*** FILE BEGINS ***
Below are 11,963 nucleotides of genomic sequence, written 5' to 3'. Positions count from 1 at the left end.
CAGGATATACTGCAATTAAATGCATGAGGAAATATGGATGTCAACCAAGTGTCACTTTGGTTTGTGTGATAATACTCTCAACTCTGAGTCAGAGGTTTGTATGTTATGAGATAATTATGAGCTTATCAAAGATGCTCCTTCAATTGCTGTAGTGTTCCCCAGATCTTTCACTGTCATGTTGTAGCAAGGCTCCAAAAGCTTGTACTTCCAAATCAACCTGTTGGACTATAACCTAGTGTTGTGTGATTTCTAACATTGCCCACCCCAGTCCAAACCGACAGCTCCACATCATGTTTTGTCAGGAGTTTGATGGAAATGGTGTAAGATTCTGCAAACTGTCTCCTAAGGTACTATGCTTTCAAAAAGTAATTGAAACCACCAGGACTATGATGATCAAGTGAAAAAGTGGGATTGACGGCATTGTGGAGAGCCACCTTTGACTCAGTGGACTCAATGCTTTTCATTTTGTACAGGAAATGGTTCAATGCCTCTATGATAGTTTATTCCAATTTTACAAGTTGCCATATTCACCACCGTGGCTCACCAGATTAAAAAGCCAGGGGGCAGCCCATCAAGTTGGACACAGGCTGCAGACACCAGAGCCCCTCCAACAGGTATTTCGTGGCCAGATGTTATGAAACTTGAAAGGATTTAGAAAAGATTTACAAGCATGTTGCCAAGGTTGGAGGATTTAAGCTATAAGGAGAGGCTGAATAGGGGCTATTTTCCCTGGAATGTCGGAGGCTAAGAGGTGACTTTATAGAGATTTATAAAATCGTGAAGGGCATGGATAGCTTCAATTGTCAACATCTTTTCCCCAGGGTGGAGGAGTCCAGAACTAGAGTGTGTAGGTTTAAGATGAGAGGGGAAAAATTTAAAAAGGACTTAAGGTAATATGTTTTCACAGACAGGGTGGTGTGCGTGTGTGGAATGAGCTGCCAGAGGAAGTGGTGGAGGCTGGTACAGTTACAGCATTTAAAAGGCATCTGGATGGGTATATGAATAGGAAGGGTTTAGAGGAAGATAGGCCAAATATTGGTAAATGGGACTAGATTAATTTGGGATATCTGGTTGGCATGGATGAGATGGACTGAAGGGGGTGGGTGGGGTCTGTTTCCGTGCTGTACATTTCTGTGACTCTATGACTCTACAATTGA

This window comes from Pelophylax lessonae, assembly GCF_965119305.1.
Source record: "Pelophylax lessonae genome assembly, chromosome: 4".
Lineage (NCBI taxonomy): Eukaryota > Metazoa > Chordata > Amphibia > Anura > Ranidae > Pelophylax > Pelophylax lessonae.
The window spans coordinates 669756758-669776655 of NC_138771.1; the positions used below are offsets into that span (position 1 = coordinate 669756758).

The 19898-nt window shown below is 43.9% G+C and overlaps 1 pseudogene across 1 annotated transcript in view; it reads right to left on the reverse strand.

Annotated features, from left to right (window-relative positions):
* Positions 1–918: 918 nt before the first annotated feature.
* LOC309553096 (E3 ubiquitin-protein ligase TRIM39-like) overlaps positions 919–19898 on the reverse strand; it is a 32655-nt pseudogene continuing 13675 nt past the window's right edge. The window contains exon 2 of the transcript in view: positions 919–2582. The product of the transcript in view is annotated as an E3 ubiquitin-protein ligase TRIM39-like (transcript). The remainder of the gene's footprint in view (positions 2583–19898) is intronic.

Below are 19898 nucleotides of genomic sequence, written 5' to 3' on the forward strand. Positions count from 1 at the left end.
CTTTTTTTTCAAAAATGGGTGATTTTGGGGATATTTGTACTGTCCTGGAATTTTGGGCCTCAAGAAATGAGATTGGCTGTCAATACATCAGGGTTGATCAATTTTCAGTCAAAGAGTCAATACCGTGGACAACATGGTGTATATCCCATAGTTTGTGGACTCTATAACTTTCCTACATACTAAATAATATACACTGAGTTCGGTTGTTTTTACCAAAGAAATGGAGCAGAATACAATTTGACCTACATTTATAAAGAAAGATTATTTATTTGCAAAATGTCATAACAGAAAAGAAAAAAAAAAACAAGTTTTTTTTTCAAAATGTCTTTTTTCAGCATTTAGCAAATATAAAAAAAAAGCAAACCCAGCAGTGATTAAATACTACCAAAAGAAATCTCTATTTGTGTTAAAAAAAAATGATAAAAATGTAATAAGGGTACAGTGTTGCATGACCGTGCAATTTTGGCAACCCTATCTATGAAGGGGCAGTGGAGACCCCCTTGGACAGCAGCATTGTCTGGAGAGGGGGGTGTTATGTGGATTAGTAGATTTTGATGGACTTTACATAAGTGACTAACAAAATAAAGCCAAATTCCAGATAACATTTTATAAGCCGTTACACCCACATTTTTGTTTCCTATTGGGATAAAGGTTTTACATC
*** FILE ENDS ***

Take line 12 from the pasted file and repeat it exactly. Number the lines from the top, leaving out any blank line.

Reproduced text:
CTTTTTTTTCAAAAATGGGTGATTTTGGGGATATTTGTACTGTCCTGGAATTTTGGGCCTCAAGAAATGAGATTGGCTGTCAATACATCAGGGTTGATCAATTTTCAGTCAAAGAGTCAATACCGTGGACAACATGGTGTATATCCCATAGTTTGTGGACTCTATAACTTTCCTACATACTAAATAATATACACTGAGTTCGGTTGTTTTTACCAAAGAAATGGAGCAGAATACAATTTGACCTACATTTATAAAGAAAGATTATTTATTTGCAAAATGTCATAACAGAAAAGAAAAAAAAAAACAAGTTTTTTTTTCAAAATGTCTTTTTTCAGCATTTAGCAAATATAAAAAAAAAGCAAACCCAGCAGTGATTAAATACTACCAAAAGAAATCTCTATTTGTGTTAAAAAAAAATGATAAAAATGTAATAAGGGTACAGTGTTGCATGACCGTGCAATTTTGGCAACCCTATCTATGAAGGGGCAGTGGAGACCCCCTTGGACAGCAGCATTGTCTGGAGAGGGGGGTGTTATGTGGATTAGTAGATTTTGATGGACTTTACATAAGTGACTAACAAAATAAAGCCAAATTCCAGATAACATTTTATAAGCCGTTACACCCACATTTTTGTTTCCTATTGGGATAAAGGTTTTACATC